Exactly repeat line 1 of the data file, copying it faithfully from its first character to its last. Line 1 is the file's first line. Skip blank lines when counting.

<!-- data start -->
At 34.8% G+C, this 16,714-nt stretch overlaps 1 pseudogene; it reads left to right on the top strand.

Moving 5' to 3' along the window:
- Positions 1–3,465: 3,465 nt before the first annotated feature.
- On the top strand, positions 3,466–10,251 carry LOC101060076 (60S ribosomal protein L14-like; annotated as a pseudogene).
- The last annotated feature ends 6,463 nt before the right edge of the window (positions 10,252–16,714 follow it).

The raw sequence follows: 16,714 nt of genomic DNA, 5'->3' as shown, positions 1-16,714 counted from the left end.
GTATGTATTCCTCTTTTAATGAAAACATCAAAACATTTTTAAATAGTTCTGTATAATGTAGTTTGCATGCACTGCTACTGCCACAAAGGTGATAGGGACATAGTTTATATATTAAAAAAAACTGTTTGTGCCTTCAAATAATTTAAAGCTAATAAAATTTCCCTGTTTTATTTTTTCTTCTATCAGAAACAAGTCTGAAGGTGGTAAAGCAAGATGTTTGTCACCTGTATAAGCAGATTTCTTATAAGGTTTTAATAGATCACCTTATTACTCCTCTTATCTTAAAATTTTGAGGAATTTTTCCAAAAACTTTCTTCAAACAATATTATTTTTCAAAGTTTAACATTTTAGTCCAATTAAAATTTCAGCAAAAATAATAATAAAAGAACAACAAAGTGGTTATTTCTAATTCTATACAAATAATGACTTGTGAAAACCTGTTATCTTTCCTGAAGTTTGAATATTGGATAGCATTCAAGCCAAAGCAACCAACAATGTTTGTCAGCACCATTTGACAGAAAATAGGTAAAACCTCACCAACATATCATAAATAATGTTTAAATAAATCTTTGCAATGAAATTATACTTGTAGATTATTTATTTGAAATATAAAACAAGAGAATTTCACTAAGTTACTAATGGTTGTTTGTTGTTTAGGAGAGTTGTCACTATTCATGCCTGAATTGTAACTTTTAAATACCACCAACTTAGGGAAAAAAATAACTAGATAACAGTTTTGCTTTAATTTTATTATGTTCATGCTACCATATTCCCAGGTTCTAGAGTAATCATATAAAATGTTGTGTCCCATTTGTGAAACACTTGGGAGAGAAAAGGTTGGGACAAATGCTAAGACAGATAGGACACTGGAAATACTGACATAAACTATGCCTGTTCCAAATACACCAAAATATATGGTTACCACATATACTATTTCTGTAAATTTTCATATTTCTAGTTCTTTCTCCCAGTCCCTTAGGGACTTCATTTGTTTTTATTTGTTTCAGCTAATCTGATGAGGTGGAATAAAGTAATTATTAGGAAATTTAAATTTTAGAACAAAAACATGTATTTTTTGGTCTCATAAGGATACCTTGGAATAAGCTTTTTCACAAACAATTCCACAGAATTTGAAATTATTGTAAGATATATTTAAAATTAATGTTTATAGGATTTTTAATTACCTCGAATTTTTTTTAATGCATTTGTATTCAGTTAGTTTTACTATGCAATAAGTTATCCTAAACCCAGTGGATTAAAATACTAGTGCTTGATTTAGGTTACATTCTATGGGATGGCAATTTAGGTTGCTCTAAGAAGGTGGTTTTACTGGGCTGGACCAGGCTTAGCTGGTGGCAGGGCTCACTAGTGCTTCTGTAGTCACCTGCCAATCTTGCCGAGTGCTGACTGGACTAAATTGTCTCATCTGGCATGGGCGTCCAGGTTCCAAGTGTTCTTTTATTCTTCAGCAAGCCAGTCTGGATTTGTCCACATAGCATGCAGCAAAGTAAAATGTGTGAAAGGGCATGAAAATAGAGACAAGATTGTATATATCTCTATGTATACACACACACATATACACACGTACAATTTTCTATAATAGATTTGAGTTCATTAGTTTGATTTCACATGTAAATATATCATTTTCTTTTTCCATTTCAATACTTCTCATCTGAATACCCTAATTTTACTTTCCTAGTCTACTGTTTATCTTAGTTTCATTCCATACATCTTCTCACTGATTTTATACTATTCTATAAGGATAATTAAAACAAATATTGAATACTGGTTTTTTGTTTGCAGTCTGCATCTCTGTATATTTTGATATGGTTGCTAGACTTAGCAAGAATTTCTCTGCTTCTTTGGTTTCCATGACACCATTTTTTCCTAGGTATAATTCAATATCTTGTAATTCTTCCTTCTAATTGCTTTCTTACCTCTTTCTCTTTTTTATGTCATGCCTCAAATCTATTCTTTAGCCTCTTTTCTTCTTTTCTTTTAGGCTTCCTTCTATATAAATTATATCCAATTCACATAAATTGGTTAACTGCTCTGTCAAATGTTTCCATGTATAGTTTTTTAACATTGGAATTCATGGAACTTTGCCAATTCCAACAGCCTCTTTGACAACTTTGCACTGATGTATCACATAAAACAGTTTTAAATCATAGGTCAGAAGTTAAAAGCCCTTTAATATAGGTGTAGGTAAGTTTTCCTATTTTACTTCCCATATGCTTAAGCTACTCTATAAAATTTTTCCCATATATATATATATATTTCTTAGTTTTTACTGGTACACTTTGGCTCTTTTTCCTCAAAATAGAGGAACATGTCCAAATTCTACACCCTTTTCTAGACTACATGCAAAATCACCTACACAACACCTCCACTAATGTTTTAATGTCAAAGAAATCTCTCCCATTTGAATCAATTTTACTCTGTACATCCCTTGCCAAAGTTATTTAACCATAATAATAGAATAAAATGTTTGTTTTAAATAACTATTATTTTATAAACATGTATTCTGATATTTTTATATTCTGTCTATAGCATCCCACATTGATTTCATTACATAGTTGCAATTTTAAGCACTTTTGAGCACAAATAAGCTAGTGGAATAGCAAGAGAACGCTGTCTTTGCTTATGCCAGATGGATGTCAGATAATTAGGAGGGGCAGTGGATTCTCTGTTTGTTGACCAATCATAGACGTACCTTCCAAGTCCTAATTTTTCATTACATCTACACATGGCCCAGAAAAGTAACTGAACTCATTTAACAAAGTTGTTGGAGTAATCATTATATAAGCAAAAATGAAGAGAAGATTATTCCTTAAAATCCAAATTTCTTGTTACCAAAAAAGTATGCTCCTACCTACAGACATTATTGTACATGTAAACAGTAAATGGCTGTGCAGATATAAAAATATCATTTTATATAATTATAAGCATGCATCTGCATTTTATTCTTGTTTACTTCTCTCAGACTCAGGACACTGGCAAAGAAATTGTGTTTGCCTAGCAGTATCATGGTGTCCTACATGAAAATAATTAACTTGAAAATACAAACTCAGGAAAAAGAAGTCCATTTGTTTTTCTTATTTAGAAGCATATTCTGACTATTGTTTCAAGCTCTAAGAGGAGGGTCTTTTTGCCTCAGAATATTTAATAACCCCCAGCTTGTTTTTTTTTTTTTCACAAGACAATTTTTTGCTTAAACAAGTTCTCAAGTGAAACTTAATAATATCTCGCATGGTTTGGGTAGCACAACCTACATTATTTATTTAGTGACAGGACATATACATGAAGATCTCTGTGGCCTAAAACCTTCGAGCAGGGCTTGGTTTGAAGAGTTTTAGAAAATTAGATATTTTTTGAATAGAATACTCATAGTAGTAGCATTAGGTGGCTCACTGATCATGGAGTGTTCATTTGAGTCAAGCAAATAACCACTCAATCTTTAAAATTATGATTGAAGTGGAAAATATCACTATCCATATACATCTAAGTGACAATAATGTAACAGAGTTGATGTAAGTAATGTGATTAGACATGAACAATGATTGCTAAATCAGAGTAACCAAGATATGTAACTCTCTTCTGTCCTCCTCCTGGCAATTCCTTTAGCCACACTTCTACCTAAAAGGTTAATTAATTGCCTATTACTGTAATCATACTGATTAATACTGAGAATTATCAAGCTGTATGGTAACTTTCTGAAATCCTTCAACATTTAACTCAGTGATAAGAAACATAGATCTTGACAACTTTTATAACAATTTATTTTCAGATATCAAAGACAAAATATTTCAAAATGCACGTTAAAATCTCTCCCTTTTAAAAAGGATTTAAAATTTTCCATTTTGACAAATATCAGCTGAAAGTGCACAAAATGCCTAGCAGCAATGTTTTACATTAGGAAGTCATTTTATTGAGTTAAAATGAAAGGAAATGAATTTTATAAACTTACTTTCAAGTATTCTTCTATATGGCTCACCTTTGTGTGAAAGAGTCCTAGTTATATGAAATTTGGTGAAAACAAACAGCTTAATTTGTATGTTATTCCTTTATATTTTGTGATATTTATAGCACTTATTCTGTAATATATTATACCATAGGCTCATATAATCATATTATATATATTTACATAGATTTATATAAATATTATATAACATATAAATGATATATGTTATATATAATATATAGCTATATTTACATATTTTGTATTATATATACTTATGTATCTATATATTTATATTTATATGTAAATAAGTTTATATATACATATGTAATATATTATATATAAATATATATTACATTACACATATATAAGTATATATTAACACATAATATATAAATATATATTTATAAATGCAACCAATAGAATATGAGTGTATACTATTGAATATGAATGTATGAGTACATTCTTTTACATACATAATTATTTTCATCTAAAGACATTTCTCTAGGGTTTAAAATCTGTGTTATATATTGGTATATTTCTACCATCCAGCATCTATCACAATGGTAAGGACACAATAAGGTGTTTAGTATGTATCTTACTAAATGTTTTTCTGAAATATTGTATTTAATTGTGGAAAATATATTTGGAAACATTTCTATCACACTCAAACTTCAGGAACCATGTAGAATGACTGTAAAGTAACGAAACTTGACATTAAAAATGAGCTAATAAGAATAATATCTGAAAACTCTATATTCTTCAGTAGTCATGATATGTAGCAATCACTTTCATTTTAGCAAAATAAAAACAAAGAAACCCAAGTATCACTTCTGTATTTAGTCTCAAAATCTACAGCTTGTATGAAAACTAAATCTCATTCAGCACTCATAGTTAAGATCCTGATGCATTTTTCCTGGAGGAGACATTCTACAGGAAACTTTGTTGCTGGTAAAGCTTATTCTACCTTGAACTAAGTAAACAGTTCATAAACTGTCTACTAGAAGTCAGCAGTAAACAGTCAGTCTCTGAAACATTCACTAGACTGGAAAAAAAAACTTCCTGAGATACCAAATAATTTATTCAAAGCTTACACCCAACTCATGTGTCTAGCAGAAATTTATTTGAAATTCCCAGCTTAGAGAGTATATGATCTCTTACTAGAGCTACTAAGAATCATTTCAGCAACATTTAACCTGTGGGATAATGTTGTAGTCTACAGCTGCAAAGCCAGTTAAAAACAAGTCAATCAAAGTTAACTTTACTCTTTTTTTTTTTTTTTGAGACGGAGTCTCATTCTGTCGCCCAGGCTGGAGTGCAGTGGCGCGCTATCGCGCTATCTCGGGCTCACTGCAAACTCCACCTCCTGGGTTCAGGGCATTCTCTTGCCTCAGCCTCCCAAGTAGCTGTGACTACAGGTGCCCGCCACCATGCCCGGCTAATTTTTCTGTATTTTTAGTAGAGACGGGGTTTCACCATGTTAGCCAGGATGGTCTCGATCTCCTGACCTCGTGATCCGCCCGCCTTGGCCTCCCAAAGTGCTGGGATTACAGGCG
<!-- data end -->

At 34.8% G+C, this 16,714-nt stretch overlaps 1 pseudogene; it reads left to right on the top strand.